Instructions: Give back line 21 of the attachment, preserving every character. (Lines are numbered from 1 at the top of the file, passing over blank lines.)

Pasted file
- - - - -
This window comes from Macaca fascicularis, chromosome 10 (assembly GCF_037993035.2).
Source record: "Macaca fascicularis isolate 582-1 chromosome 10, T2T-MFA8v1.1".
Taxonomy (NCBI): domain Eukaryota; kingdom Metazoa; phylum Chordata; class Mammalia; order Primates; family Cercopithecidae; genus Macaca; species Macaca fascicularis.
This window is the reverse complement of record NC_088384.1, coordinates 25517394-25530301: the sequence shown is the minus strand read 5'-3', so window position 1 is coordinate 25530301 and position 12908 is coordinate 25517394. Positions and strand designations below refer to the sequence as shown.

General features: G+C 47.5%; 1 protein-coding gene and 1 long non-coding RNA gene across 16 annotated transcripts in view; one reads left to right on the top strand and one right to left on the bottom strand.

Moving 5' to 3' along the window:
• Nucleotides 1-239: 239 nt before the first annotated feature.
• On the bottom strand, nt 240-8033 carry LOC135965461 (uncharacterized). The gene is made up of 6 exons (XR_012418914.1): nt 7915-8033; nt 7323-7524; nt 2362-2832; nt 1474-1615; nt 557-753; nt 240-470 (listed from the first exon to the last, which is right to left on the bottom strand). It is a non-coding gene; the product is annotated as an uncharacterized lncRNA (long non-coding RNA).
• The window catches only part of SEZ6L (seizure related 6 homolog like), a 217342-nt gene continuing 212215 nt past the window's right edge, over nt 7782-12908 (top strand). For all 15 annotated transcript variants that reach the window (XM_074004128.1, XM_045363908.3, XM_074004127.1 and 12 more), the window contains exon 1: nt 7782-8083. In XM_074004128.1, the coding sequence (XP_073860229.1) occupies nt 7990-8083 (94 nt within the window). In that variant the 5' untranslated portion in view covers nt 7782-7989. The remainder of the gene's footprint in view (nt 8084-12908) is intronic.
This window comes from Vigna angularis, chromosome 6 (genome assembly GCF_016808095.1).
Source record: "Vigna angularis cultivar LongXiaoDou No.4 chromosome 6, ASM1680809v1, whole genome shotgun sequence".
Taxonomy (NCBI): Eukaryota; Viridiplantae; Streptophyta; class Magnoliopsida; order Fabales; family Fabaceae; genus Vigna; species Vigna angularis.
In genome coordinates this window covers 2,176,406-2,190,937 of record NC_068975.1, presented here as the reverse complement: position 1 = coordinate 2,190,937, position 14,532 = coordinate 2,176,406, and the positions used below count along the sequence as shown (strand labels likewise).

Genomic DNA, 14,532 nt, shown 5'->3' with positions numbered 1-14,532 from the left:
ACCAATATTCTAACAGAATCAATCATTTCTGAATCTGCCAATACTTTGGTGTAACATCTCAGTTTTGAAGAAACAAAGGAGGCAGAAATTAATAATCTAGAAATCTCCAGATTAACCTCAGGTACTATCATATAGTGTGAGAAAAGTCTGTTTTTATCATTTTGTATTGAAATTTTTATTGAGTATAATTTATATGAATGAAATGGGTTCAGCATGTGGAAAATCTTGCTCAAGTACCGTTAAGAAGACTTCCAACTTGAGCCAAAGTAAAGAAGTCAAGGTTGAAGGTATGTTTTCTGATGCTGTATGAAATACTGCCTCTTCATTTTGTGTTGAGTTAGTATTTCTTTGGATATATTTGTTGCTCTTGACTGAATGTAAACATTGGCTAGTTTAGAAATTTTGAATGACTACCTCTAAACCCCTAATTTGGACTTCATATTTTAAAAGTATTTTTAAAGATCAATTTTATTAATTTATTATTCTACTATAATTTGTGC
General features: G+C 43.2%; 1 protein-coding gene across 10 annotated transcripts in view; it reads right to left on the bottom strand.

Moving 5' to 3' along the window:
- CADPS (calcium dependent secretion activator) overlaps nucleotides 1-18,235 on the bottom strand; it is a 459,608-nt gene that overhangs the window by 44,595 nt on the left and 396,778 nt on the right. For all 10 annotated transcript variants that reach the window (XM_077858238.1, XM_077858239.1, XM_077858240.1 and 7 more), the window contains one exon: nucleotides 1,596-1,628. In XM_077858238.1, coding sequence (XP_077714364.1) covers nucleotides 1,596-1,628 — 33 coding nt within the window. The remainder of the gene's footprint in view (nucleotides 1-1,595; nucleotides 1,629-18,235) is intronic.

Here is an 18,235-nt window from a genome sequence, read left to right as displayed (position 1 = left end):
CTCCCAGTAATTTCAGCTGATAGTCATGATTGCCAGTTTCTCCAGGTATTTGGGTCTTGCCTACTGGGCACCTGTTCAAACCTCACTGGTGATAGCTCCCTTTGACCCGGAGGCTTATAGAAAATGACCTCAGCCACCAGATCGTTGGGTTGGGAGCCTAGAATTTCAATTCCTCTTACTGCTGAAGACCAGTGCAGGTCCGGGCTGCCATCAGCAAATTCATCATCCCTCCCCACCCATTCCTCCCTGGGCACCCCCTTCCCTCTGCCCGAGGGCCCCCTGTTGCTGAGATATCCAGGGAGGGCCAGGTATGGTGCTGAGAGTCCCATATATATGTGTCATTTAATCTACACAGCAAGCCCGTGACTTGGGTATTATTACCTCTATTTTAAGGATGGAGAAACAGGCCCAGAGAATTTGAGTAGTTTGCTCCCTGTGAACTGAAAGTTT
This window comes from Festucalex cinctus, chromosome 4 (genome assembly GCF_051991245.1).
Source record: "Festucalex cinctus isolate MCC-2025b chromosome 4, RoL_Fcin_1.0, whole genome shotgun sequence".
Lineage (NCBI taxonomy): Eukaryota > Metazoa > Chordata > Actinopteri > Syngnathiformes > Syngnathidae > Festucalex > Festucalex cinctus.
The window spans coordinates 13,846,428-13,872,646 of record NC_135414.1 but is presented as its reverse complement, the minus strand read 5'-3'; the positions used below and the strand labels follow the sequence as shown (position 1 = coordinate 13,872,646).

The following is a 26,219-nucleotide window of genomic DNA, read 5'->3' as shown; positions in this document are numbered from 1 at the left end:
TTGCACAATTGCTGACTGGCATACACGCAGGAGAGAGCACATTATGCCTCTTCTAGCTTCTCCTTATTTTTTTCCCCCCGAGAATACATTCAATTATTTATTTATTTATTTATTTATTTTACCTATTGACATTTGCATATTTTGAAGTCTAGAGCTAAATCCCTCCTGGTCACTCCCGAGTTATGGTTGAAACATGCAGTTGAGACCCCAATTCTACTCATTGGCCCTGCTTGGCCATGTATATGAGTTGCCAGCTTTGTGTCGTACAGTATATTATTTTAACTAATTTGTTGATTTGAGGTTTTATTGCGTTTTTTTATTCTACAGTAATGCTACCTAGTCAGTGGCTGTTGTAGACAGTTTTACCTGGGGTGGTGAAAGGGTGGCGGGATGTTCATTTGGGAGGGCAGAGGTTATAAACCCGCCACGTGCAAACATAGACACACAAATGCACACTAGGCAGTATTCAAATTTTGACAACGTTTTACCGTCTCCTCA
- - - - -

This window comes from Festucalex cinctus, chromosome 4 (genome assembly GCF_051991245.1).